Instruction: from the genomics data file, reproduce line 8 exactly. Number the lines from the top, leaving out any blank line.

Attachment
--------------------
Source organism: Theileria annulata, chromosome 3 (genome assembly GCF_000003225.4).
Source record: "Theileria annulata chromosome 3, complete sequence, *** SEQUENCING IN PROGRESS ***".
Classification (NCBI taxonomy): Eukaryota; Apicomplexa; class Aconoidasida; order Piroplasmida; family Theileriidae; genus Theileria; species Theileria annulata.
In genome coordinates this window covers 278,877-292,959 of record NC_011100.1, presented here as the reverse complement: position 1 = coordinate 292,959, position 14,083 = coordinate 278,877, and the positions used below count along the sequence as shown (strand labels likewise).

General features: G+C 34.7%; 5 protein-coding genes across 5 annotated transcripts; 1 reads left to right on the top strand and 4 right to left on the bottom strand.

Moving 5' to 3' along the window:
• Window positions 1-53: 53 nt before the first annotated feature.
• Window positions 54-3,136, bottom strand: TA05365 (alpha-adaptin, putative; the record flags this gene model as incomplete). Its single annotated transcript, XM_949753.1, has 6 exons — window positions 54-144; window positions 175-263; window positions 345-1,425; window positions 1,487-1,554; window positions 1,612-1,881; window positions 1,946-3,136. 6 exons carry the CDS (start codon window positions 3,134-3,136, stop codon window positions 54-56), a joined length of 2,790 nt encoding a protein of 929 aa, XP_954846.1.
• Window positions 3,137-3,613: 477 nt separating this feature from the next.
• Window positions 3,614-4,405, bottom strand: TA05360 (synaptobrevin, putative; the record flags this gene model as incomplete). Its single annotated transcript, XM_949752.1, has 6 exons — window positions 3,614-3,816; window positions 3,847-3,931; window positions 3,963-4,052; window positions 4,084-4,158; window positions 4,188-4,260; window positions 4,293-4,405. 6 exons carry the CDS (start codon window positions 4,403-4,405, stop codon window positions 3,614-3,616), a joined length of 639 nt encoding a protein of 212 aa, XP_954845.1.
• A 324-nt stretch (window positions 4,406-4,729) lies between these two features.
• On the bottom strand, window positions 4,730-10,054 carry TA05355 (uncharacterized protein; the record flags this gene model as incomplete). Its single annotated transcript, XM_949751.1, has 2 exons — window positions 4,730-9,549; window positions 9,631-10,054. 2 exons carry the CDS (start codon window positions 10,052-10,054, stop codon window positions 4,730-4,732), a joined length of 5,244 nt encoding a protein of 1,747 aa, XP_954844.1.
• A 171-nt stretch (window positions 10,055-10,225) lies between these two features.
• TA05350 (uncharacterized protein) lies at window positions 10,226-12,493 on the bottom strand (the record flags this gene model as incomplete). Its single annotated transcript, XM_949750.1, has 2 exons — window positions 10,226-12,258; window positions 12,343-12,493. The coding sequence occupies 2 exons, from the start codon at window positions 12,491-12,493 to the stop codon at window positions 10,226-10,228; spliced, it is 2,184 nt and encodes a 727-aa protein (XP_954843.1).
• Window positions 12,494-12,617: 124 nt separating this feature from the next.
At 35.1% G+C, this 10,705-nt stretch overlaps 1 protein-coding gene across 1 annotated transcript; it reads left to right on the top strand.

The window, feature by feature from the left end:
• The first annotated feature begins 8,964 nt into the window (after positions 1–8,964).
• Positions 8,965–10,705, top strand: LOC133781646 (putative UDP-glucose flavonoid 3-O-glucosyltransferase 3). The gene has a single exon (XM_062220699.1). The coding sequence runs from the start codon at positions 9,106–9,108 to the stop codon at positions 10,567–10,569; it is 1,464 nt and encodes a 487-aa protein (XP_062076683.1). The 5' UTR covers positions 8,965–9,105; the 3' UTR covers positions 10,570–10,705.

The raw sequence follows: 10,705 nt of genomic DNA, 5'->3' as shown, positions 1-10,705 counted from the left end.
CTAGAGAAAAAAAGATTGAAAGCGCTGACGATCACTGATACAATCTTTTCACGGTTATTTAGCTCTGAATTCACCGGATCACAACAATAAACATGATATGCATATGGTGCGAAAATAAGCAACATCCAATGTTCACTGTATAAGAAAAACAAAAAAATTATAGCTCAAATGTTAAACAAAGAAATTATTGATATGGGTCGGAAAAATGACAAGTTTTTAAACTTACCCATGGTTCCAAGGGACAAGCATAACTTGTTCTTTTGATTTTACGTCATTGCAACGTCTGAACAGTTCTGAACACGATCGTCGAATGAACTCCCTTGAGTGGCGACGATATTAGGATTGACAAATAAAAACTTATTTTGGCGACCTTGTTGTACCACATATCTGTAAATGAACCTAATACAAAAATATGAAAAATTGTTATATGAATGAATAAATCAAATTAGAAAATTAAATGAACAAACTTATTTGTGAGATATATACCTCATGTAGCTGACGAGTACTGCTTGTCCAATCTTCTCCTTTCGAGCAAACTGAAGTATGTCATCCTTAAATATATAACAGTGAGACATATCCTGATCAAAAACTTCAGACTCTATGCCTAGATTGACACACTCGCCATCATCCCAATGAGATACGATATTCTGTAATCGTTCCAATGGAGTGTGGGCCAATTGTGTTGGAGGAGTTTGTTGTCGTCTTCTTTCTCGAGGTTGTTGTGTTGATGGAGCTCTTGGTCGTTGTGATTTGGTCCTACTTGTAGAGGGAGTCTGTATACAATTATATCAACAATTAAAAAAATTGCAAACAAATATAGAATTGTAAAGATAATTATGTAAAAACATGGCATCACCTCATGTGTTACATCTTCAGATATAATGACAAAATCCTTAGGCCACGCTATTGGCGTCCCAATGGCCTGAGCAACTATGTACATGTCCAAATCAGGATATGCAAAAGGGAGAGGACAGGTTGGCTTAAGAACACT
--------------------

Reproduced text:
• Window positions 54-3,136, bottom strand: TA05365 (alpha-adaptin, putative; the record flags this gene model as incomplete). Its single annotated transcript, XM_949753.1, has 6 exons — window positions 54-144; window positions 175-263; window positions 345-1,425; window positions 1,487-1,554; window positions 1,612-1,881; window positions 1,946-3,136. 6 exons carry the CDS (start codon window positions 3,134-3,136, stop codon window positions 54-56), a joined length of 2,790 nt encoding a protein of 929 aa, XP_954846.1.